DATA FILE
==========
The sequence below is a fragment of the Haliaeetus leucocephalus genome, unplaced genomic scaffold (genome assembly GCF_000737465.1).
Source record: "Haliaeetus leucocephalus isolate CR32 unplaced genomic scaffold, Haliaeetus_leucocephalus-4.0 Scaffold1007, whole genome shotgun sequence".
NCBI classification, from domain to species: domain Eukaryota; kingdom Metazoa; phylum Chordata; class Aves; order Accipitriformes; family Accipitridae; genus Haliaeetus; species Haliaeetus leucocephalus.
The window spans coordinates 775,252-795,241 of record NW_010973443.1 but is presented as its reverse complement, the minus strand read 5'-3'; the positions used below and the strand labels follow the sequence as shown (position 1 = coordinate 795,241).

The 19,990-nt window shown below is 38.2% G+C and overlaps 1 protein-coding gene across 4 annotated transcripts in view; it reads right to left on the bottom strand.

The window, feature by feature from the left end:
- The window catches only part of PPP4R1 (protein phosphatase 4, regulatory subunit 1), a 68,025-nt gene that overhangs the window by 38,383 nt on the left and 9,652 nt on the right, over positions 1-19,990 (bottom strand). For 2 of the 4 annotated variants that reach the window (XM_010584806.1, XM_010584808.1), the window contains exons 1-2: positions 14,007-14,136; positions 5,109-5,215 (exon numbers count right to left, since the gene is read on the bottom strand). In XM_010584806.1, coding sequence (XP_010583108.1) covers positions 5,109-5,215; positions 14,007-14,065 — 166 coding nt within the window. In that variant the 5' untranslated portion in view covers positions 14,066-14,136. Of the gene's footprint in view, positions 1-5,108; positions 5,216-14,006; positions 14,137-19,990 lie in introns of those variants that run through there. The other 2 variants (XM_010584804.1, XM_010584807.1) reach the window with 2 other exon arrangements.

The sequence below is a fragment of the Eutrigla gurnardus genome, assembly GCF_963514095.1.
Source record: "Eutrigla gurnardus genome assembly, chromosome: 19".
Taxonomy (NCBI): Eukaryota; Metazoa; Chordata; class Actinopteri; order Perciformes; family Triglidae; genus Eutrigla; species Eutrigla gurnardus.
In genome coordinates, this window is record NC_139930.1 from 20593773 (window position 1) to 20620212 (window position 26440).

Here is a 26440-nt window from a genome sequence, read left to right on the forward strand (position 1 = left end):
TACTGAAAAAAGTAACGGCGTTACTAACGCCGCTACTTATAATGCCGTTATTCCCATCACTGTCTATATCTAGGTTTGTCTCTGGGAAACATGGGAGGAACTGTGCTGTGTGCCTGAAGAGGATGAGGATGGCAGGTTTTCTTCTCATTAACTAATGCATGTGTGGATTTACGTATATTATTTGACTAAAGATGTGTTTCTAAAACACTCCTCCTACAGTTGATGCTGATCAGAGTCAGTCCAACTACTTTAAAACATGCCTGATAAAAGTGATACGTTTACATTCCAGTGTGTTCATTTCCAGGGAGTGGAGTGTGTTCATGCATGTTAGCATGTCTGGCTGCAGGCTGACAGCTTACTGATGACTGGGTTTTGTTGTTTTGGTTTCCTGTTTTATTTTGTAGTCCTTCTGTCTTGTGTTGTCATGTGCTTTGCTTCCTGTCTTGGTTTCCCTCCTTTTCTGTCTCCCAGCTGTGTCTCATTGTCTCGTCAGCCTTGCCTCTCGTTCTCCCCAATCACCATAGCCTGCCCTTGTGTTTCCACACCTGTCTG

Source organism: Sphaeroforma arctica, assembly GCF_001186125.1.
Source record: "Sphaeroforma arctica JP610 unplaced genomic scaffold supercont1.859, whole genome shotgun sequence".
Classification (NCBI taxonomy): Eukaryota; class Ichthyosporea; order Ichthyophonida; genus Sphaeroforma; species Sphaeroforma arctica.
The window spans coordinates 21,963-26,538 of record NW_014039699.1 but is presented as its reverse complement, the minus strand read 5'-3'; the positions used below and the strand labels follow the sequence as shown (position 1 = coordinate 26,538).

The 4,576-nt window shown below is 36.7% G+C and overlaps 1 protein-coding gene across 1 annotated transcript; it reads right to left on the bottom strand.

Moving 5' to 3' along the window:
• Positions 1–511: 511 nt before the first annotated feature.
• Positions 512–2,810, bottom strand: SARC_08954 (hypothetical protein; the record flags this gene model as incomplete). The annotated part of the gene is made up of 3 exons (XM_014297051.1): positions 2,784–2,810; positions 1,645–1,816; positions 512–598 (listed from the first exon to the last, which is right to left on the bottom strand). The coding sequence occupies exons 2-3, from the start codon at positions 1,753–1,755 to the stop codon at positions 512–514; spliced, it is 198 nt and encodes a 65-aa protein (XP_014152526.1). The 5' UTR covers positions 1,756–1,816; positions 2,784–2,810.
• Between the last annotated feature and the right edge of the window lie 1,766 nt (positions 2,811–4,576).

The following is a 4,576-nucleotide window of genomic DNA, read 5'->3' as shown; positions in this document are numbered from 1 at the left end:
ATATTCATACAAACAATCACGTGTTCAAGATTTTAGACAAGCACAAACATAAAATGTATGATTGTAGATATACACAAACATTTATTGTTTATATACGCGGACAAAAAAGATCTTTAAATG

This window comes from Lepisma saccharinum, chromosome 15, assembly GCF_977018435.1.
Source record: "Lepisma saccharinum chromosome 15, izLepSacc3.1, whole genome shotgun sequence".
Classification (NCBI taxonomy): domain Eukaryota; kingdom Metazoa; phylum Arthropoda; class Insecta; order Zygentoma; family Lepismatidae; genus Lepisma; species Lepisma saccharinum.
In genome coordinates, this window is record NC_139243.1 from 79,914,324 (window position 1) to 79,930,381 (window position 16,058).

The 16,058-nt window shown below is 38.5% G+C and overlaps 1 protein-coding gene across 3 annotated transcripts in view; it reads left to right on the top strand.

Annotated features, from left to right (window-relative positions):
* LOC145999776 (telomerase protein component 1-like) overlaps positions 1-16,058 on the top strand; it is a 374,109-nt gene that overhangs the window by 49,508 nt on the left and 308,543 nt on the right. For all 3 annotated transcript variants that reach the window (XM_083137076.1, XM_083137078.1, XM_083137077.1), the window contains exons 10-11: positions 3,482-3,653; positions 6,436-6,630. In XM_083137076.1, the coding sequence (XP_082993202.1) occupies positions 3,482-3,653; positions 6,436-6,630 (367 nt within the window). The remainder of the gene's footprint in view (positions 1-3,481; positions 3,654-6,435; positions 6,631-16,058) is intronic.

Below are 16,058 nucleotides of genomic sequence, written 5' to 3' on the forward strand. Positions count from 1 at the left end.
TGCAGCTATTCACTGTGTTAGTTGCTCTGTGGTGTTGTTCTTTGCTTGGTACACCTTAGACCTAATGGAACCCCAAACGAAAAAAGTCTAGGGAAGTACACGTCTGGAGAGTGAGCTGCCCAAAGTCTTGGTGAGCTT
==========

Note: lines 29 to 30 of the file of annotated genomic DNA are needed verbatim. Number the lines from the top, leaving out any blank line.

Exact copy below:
The 16,058-nt window shown below is 38.5% G+C and overlaps 1 protein-coding gene across 3 annotated transcripts in view; it reads left to right on the top strand.

Annotated features, from left to right (window-relative positions):